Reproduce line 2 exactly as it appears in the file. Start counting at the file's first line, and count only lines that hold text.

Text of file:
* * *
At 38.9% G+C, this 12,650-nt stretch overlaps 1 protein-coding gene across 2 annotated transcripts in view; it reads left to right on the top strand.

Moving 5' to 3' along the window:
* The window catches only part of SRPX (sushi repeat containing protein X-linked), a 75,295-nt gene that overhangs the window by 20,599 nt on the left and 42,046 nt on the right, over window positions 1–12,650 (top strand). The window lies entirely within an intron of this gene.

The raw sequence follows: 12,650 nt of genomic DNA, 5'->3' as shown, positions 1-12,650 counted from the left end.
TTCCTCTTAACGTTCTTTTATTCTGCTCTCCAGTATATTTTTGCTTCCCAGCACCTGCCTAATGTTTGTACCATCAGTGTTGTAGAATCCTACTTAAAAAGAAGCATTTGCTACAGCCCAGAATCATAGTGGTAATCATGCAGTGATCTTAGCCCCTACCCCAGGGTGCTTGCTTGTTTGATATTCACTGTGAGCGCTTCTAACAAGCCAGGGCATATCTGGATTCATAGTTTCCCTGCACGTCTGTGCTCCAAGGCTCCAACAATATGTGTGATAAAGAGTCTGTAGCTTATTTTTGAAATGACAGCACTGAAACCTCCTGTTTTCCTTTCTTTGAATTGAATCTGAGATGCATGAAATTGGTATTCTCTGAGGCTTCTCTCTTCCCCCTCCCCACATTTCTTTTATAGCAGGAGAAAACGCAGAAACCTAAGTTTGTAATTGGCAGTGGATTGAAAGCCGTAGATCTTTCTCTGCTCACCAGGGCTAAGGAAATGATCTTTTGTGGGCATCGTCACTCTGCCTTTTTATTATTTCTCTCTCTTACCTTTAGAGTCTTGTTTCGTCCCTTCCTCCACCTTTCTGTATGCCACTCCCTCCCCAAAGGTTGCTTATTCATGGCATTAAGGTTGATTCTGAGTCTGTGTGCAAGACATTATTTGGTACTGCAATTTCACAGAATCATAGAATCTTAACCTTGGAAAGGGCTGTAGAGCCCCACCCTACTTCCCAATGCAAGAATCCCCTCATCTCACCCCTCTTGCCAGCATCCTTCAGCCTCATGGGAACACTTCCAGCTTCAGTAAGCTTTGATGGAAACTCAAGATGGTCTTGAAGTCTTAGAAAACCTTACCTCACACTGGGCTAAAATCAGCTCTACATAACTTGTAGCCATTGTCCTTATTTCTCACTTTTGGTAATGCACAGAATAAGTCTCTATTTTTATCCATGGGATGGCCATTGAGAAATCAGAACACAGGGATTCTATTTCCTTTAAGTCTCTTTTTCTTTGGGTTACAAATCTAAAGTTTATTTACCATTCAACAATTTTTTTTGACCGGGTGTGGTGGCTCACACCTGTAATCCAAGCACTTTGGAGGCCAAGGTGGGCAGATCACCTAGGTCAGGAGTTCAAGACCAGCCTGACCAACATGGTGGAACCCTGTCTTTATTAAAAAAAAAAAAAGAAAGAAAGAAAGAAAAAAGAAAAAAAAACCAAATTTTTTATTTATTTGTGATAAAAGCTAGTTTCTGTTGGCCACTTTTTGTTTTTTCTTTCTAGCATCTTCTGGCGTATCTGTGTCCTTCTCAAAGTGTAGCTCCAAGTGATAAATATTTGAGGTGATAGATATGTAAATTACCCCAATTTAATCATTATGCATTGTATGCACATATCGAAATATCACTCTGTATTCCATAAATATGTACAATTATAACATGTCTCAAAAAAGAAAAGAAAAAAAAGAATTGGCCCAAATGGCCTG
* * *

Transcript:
Moving 5' to 3' along the window: